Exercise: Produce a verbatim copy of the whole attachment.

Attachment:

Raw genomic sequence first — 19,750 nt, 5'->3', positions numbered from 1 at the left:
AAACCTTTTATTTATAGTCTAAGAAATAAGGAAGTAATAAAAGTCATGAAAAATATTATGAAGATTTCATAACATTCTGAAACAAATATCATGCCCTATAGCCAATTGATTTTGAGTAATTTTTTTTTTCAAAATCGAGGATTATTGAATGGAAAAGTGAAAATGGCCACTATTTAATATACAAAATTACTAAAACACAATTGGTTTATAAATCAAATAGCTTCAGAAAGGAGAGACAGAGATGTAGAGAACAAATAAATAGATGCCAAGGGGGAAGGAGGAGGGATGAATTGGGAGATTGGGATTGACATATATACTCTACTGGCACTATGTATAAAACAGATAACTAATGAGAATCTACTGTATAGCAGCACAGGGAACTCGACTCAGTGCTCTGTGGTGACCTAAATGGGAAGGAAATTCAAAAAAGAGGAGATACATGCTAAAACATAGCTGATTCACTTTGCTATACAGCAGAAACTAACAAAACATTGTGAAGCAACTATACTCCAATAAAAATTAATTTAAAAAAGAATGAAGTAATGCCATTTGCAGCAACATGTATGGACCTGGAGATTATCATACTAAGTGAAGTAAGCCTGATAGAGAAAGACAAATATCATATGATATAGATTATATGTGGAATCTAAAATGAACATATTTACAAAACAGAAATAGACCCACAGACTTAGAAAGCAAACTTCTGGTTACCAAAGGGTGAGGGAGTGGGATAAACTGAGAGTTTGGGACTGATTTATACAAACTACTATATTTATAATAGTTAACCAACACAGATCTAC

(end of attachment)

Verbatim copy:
Raw genomic sequence first — 19,750 nt, 5'->3', positions numbered from 1 at the left:
AAACCTTTTATTTATAGTCTAAGAAATAAGGAAGTAATAAAAGTCATGAAAAATATTATGAAGATTTCATAACATTCTGAAACAAATATCATGCCCTATAGCCAATTGATTTTGAGTAATTTTTTTTTTCAAAATCGAGGATTATTGAATGGAAAAGTGAAAATGGCCACTATTTAATATACAAAATTACTAAAACACAATTGGTTTATAAATCAAATAGCTTCAGAAAGGAGAGACAGAGATGTAGAGAACAAATAAATAGATGCCAAGGGGGAAGGAGGAGGGATGAATTGGGAGATTGGGATTGACATATATACTCTACTGGCACTATGTATAAAACAGATAACTAATGAGAATCTACTGTATAGCAGCACAGGGAACTCGACTCAGTGCTCTGTGGTGACCTAAATGGGAAGGAAATTCAAAAAAGAGGAGATACATGCTAAAACATAGCTGATTCACTTTGCTATACAGCAGAAACTAACAAAACATTGTGAAGCAACTATACTCCAATAAAAATTAATTTAAAAAAGAATGAAGTAATGCCATTTGCAGCAACATGTATGGACCTGGAGATTATCATACTAAGTGAAGTAAGCCTGATAGAGAAAGACAAATATCATATGATATAGATTATATGTGGAATCTAAAATGAACATATTTACAAAACAGAAATAGACCCACAGACTTAGAAAGCAAACTTCTGGTTACCAAAGGGTGAGGGAGTGGGATAAACTGAGAGTTTGGGACTGATTTATACAAACTACTATATTTATAATAGTTAACCAACACAGATCTAC